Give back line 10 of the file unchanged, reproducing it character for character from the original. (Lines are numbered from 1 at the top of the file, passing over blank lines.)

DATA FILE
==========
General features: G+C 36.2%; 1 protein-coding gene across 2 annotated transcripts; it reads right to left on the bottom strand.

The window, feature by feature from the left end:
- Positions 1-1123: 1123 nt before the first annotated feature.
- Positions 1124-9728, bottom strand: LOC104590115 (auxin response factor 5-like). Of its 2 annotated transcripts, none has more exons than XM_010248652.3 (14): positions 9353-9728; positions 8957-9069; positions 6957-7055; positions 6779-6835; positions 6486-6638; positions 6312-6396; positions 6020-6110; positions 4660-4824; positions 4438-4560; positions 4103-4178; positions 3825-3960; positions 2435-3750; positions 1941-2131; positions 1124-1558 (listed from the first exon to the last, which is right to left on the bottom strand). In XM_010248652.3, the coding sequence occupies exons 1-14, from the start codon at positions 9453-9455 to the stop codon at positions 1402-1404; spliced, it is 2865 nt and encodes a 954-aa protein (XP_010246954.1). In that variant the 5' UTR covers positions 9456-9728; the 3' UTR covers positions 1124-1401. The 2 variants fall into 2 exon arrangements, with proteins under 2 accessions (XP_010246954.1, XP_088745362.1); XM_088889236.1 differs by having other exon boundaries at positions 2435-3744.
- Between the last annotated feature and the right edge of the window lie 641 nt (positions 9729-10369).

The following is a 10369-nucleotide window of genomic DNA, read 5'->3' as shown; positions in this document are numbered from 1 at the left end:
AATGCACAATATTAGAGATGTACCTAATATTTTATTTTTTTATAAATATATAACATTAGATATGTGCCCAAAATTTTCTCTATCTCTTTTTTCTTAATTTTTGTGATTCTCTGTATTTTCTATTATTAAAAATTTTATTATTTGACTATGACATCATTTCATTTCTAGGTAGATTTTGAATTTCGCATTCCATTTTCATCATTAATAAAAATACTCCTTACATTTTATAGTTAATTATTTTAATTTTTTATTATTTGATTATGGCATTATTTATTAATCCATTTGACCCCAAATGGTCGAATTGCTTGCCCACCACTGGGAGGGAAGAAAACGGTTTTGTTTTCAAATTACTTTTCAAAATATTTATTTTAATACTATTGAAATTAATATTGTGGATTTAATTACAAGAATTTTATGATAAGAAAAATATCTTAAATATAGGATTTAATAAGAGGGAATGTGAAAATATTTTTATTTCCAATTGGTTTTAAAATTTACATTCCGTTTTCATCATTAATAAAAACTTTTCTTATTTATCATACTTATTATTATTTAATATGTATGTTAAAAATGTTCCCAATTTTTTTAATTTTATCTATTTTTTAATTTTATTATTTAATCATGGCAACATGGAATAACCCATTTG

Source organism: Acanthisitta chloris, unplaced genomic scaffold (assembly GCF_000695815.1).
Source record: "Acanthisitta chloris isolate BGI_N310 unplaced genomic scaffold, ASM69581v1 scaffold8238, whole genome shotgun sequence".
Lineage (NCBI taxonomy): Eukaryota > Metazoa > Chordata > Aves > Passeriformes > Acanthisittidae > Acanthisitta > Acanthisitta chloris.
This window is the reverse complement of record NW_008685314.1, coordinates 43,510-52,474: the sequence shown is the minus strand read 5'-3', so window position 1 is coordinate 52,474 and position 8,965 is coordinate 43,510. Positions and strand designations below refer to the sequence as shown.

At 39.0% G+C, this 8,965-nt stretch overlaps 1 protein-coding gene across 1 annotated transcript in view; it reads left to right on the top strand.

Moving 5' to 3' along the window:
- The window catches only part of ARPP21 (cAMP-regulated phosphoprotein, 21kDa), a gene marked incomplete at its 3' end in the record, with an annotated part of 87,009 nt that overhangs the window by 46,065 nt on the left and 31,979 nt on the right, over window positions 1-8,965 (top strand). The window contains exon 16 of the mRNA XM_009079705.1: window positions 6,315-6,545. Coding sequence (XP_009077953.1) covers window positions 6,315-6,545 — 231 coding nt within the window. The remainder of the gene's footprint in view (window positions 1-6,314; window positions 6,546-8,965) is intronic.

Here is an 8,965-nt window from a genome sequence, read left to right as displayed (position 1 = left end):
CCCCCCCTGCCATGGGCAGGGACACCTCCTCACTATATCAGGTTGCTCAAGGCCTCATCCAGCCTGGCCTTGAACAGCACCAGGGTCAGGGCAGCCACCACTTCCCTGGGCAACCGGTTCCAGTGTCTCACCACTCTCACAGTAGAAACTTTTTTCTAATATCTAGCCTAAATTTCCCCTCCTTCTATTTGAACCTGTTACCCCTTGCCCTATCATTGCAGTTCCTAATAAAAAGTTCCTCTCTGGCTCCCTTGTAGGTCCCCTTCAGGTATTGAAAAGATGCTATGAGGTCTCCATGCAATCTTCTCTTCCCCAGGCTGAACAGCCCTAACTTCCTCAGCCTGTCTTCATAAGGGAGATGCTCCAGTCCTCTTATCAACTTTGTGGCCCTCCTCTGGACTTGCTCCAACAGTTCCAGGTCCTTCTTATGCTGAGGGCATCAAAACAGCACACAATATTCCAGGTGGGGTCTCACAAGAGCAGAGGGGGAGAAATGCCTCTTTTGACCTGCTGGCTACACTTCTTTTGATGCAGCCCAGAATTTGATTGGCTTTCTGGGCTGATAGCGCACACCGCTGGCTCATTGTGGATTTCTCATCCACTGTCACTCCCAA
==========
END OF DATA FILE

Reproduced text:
Lineage (NCBI taxonomy): Eukaryota > Metazoa > Chordata > Aves > Passeriformes > Acanthisittidae > Acanthisitta > Acanthisitta chloris.